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Reading 8 "1000 words for design students" by Allan Chochinov

KEY WORDS:
There are many of them for this reading, but the two that stand out the most to me personally are...
inspiration, perspiration

To be a successful designer, argues Chochinov in a rather creative and concise way, you must commit yourself to your studies and your work. "It's not exciting and it's not revelatory, but it really does turn out that the students who work the hardest and commit themselves the fullest end up with the best stuff," writes Chochinov. He encourages students to get the biggest bang for their bucks by utilizing all tools the school has to offer; coming early and staying after class, doing their homework, working on their presentation skills, and documenting all of their work photographically. Collaborating with other students and teachers is also strongly recommended. Chochinov also emphasizes broadening one's knowledge of the workings of the world. To do so, he suggests regularly reading the newspaper and auditing a non-design class for noncredit, which expands your general knowledge of other subject areas without the pressure of grades. He also, interestingly, points out the fact that students should be clear about what they want and need from their teachers, who are actually there because of the students; not the other way around.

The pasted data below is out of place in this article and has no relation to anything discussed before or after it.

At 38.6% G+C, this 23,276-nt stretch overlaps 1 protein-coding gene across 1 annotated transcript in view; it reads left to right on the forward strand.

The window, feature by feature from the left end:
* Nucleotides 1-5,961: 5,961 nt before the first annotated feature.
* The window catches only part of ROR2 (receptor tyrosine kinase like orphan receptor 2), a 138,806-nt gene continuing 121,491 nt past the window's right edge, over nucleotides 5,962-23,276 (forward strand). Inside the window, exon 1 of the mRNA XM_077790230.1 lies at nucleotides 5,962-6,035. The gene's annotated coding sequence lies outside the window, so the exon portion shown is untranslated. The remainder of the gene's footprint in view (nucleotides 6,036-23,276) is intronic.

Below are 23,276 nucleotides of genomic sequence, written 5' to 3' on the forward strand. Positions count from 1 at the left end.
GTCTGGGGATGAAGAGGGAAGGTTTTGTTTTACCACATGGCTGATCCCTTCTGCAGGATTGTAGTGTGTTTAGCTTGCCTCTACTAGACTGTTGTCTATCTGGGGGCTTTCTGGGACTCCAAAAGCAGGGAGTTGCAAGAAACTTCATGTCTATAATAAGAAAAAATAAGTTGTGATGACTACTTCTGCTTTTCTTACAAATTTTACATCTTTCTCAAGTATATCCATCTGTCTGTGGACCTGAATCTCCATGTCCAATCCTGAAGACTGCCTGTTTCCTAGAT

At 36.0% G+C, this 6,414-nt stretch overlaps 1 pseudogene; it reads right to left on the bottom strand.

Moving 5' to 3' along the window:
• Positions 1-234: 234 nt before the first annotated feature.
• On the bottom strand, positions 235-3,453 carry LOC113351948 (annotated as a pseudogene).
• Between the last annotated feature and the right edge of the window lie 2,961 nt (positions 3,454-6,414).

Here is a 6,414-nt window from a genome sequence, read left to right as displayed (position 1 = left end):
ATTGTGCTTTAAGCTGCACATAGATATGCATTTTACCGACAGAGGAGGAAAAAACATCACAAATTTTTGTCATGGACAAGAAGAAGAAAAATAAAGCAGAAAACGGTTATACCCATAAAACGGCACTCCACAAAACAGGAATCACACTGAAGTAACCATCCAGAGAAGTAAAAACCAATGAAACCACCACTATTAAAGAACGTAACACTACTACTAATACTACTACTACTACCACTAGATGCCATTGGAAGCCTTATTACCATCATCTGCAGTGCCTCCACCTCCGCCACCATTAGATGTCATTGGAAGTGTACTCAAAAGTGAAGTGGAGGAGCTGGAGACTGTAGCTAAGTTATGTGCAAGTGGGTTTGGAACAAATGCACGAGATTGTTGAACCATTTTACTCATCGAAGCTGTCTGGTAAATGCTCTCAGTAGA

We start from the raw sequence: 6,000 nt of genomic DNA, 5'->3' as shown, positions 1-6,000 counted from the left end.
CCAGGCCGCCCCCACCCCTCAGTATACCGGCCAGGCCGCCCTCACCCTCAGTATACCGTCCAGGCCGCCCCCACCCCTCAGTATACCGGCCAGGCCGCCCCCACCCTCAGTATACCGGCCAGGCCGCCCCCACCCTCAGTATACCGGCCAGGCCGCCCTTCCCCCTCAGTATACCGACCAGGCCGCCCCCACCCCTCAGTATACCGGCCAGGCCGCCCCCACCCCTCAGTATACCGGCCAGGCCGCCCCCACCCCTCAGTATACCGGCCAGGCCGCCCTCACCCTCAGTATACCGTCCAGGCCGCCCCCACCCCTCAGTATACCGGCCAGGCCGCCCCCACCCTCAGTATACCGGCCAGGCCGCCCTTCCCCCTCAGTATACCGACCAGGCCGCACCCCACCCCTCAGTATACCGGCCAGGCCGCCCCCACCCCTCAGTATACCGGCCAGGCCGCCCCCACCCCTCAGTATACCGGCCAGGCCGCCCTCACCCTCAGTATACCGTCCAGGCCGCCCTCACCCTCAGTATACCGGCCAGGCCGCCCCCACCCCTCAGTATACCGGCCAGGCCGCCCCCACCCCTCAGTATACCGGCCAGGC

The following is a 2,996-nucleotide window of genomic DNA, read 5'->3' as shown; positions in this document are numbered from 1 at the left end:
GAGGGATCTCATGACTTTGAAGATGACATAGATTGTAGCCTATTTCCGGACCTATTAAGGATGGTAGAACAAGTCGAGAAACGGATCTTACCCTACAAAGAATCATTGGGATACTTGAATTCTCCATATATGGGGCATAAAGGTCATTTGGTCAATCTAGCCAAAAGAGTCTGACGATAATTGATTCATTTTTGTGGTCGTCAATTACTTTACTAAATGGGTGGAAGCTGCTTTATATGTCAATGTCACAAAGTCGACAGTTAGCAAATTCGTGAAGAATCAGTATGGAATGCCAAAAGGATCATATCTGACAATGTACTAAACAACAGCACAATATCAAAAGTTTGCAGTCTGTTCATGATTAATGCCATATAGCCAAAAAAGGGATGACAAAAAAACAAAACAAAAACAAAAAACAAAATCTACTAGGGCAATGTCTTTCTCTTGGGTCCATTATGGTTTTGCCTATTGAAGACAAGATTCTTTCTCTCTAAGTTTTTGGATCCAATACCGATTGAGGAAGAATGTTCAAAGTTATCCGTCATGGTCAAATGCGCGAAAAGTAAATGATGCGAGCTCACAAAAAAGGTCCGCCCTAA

DISCUSSION QUESTIONS:

1) Chochinov recommends that design students "get off campus," connecting with communities of people who are doing design for a living and a life. How would seeking out an internship or apprenticeship while in school benefit a design student's education in a way that the traditional design school cannot?

2) The importance of presentation skills (public speaking and writing) is illustrated by Chochinov, who argues that no matter how good a designer you are, without a certain level of presentation skills, nobody will ever know. Despite his assertion, there are many (including Dr. Tom Fisher, in his guest lecture) who feel that good design speaks for itself, without the need for written or spoken explanation. Do you agree or disagree with Chochinov's extreme emphasis on presentation skills?